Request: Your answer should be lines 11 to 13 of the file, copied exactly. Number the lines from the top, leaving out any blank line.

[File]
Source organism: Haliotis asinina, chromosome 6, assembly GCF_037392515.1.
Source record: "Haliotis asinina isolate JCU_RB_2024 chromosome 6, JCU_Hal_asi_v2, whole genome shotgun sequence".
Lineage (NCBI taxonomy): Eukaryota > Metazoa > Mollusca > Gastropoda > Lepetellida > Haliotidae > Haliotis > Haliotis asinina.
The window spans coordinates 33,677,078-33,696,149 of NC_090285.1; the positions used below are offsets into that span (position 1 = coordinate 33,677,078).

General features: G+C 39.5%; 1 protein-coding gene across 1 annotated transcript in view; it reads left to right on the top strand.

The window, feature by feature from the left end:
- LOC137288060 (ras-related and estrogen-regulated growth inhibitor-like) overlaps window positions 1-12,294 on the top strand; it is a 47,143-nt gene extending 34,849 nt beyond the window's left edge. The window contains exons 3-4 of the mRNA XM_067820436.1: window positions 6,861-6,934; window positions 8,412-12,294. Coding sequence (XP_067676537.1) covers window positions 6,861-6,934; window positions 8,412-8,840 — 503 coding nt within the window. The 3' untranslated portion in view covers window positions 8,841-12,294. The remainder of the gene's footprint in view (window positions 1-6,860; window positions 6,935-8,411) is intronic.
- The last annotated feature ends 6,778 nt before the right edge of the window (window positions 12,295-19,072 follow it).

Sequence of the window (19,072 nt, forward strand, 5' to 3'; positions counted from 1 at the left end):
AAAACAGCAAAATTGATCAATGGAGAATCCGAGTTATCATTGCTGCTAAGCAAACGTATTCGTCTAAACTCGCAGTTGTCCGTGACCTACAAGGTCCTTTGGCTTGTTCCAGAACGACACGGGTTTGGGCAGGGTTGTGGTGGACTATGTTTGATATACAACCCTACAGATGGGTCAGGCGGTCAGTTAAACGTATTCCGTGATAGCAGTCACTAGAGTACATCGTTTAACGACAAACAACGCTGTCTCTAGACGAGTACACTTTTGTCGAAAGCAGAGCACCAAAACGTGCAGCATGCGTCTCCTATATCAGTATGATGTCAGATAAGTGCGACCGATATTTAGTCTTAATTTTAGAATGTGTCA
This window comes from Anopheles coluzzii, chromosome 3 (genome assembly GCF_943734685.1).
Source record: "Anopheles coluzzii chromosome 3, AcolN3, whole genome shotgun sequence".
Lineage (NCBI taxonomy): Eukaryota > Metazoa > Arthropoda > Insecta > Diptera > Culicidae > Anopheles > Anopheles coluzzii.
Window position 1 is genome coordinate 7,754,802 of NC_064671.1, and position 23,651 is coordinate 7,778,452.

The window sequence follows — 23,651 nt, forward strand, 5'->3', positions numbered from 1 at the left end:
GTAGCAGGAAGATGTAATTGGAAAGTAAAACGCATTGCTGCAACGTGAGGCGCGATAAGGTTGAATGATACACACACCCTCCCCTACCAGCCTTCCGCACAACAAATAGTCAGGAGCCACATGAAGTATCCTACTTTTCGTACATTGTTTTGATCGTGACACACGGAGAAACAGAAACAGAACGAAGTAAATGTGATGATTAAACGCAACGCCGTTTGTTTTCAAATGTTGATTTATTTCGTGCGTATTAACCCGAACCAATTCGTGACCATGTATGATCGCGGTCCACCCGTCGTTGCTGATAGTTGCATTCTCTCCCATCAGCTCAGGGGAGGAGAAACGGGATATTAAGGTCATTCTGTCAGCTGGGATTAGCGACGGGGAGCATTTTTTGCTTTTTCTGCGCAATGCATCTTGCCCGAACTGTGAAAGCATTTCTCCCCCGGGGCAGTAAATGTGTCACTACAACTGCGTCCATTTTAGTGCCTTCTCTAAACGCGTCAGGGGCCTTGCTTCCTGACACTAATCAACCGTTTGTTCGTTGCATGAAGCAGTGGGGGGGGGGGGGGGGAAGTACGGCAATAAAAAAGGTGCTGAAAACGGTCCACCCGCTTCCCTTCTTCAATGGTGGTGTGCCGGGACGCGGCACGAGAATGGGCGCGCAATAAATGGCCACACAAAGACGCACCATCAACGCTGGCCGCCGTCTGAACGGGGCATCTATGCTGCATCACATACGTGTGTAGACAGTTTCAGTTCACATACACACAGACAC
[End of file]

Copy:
This window comes from Anopheles coluzzii, chromosome 3 (genome assembly GCF_943734685.1).
Source record: "Anopheles coluzzii chromosome 3, AcolN3, whole genome shotgun sequence".
Lineage (NCBI taxonomy): Eukaryota > Metazoa > Arthropoda > Insecta > Diptera > Culicidae > Anopheles > Anopheles coluzzii.